When a buyer is slow or unwilling to provide important financial information, this is a huge red flag. If they are serious, and are capable of purchasing your business, then they are usually more than happy to quickly provide the necessary information to move the deal along.  

If a buyer is hesitant to provide this information, it is likely an indicator that they are either financially incapable of buying your business, or have something else to hide. Either way, this is a red flag, and they probably aren’t a good fit. 

Wants to Circumvent the Intermediary 

In a business sale, it’s extremely important that your intermediary is in on every aspect of the deal. They’re the ones facilitating it, after all, and their goal is to find the best possible buyer for your business. They can’t do that if the buyer tries to communicate directly with you instead of letting the intermediary facilitate the deal. 

If a buyer reaches out directly to you after signing a non-disclosure agreement (NDA), this should raise a red flag. This can be a sign that they have been filtered out as poor fits by intermediaries in the past and are trying to prevent it from happening again by getting to you directly. It can also mean that they are trying to get you to slip up and share sensitive information about the deal. 

Qualified buyers should be more than willing to work with your intermediary because they have nothing to hide, and if they do have anything that they think might raise a red flag, they should be willing to bring it to the table.   

The Buyer 

Each of the red flags mentioned above are related to buyer communication or finances, but there are some remaining red flags that have to do with buyers themselves.  

Won’t Sign an NDA 

If a buyer refuses to sign an NDA for any reason, all talks stop there. An NDA is the only thing that keeps your information legally protected from inquirers using a business inquiry as a guise to learn sensitive information about your business. Therefore, all proceedings should stop immediately if a buyer refuses to sign one.

Spouse/Partner Buy-In 

When entering a deal, buyers have to consider all the different ways that the business purchase will affect their lives moving forward. This is one of the biggest decisions a person can make, as it affects their location, finances, relationships, and retirement.  

Since buying a business has such an impact on a buyer’s life, it’s crucial that their spouse or partner is aware of their intentions early on. This may seem like an issue that is easily resolved, but think about it. Is a buyer serious about closing if they haven’t spoken with their family about the deal? Probably not.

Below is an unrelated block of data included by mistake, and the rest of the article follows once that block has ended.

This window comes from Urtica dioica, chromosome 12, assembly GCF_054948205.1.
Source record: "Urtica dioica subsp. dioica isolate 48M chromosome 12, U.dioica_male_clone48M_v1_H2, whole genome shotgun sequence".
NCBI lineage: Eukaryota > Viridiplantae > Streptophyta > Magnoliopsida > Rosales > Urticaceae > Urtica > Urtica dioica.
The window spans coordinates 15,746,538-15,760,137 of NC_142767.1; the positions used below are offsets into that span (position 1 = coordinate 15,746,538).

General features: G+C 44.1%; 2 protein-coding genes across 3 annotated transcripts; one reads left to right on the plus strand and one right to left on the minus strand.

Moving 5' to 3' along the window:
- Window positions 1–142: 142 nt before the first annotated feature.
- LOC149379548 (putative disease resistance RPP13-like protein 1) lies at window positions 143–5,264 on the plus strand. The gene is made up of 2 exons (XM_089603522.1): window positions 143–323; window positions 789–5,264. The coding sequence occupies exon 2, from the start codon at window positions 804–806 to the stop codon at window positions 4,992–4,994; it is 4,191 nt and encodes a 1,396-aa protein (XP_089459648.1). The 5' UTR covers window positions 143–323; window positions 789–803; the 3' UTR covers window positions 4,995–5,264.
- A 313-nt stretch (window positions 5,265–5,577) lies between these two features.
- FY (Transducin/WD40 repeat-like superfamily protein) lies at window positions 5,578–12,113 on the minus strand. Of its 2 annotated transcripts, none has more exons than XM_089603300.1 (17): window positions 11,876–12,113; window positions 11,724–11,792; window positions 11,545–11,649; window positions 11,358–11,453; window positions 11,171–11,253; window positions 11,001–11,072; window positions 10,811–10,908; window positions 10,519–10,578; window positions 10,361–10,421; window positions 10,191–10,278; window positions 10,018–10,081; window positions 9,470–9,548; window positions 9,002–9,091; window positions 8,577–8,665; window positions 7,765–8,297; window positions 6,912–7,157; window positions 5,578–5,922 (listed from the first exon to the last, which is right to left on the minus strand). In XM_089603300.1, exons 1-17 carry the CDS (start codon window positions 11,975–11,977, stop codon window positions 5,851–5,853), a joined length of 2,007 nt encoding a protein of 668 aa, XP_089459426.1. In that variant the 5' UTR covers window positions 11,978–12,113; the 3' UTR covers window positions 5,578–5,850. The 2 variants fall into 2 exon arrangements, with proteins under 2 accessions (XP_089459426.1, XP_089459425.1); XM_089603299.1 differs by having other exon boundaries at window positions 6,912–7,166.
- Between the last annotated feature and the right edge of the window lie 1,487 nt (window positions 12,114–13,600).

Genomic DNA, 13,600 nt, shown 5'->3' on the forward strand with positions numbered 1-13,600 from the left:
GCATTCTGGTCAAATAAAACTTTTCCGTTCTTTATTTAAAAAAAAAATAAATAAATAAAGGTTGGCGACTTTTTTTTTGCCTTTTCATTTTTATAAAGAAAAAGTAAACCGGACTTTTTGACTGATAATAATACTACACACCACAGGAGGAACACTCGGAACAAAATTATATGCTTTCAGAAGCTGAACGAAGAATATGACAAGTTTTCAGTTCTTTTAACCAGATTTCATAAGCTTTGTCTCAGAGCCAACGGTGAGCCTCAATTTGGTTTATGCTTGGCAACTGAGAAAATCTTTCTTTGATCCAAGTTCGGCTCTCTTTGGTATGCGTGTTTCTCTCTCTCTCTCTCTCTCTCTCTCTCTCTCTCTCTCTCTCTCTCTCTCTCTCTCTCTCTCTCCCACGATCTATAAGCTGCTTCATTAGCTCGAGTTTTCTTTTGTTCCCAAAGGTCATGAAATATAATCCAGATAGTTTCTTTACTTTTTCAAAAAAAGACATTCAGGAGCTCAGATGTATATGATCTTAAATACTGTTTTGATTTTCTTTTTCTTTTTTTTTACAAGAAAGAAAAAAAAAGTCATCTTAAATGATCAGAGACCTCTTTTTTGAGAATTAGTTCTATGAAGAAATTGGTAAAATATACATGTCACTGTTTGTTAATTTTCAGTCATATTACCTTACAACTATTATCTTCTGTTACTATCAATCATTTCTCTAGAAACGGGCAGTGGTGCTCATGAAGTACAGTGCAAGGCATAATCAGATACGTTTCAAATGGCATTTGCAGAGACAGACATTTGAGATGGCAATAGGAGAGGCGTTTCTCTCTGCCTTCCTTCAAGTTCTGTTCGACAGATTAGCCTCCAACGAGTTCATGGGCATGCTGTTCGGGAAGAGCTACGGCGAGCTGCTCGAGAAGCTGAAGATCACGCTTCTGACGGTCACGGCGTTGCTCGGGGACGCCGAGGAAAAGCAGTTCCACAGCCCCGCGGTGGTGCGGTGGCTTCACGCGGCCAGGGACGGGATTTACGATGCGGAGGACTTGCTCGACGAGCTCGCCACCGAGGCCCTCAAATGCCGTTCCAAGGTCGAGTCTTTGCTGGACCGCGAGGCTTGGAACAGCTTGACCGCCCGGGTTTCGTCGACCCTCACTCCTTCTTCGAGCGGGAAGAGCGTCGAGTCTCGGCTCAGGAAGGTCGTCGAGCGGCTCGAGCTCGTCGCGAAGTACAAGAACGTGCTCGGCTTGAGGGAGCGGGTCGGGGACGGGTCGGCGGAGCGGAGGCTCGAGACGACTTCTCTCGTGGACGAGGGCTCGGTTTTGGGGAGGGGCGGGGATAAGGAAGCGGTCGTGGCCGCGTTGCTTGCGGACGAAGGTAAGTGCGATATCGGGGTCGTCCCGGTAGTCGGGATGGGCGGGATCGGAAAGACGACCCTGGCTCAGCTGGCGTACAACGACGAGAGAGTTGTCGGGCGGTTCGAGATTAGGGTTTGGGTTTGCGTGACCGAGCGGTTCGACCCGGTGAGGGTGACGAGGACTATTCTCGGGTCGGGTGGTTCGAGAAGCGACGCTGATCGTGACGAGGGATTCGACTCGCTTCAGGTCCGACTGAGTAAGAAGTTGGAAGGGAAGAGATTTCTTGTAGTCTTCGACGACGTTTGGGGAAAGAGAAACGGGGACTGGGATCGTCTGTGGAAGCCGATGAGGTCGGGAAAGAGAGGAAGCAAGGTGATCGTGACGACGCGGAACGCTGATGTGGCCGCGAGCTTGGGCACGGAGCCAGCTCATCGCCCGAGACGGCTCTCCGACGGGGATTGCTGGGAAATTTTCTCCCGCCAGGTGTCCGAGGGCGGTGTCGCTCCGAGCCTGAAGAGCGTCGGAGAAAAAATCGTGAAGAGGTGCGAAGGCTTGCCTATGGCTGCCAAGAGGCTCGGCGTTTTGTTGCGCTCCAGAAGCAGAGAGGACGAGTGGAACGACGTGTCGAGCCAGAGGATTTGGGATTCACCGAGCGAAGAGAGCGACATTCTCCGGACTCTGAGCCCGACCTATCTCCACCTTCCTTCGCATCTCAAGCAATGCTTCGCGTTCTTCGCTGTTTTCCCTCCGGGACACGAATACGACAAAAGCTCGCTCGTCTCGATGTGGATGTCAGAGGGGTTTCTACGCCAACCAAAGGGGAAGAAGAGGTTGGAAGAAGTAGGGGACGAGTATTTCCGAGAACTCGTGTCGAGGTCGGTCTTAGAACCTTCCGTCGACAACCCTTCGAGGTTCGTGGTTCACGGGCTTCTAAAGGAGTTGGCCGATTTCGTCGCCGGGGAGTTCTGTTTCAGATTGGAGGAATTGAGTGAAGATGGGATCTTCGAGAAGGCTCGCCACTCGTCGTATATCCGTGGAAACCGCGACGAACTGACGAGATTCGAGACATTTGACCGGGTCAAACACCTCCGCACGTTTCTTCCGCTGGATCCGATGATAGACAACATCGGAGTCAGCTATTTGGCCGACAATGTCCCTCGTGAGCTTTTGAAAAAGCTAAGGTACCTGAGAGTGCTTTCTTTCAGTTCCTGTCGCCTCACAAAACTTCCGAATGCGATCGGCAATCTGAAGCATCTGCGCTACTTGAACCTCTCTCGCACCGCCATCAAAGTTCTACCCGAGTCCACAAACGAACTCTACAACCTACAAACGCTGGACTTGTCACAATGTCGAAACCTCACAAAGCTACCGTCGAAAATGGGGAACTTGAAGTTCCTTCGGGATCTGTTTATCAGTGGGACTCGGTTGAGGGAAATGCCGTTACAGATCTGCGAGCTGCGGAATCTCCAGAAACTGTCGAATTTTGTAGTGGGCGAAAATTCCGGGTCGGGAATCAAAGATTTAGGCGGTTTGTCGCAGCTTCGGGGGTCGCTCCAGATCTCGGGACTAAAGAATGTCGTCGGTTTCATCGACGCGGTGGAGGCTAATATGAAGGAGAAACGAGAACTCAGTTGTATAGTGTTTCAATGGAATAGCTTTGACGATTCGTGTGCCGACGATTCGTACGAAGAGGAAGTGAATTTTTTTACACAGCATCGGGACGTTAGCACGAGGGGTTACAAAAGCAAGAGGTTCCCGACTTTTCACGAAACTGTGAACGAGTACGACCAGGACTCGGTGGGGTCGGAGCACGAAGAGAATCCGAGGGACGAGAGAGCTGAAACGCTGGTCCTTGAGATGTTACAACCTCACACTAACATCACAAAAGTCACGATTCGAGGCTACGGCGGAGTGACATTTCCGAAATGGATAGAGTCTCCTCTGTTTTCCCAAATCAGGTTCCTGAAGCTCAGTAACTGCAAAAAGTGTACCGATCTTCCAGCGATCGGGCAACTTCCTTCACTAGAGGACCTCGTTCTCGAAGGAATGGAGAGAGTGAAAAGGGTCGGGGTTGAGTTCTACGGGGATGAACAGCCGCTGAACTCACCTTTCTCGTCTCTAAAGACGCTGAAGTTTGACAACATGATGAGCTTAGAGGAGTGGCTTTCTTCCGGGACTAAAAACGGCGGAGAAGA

This can also create a problem if their spouse or partner becomes aware of the deal and isn’t on board. Suddenly, the seemingly smooth transaction can come to a screeching halt.  

Family is the most important thing in many people’s lives, so their buy-in (or at the very least their awareness) is crucial when a person decides to make a life-changing decision like buying a business.  

Lack of Experience 

Something else to consider when vetting a buyer is determining if they have the necessary experience to successfully run the business. You want your buyer to have experience in one of two areas: business ownership, or your industry.  

Some people have an aptitude for running a business, and everyone has to start somewhere. But if someone hasn’t owned a business before, it’s preferable for them to have at least worked in your industry so that they have a rough idea of how your business operates and know what questions to ask during the deal. 

Unsure of What They Want 

If a buyer is open to owning just about any kind of business, and can’t offer any specifics on why they want to get involved in your industry, this can be a bad sign. Good buyers come to the table with a plan, research, and a specific interest in your business.  

Buyers who seem open to any and every opportunity to own a business are either too unsure of what they want to move forward, or are simply not serious about completing a transaction.  

The Bottom Line 

The main criteria that many of these red flags fit into is simply buyers who don’t know what they want, or who aren’t serious about a business purchase.  

The allure of business ownership is exciting, which means it draws a crowd of both serious, prepared buyers, as well as inquirers who are essentially the equivalent of window shoppers. The latter may not have any bad intentions, but they do waste valuable time that could be spent finding a serious buyer.  

A good M&A advisor should have a thorough vetting process to ensure that their clients only enter talks with qualified buyers.  

At MidStreet, we’ve vetted hundreds of buyers, and filtered out thousands of bad fits for our clients. If you’d like to learn more about how we vet buyers for your business, contact us today!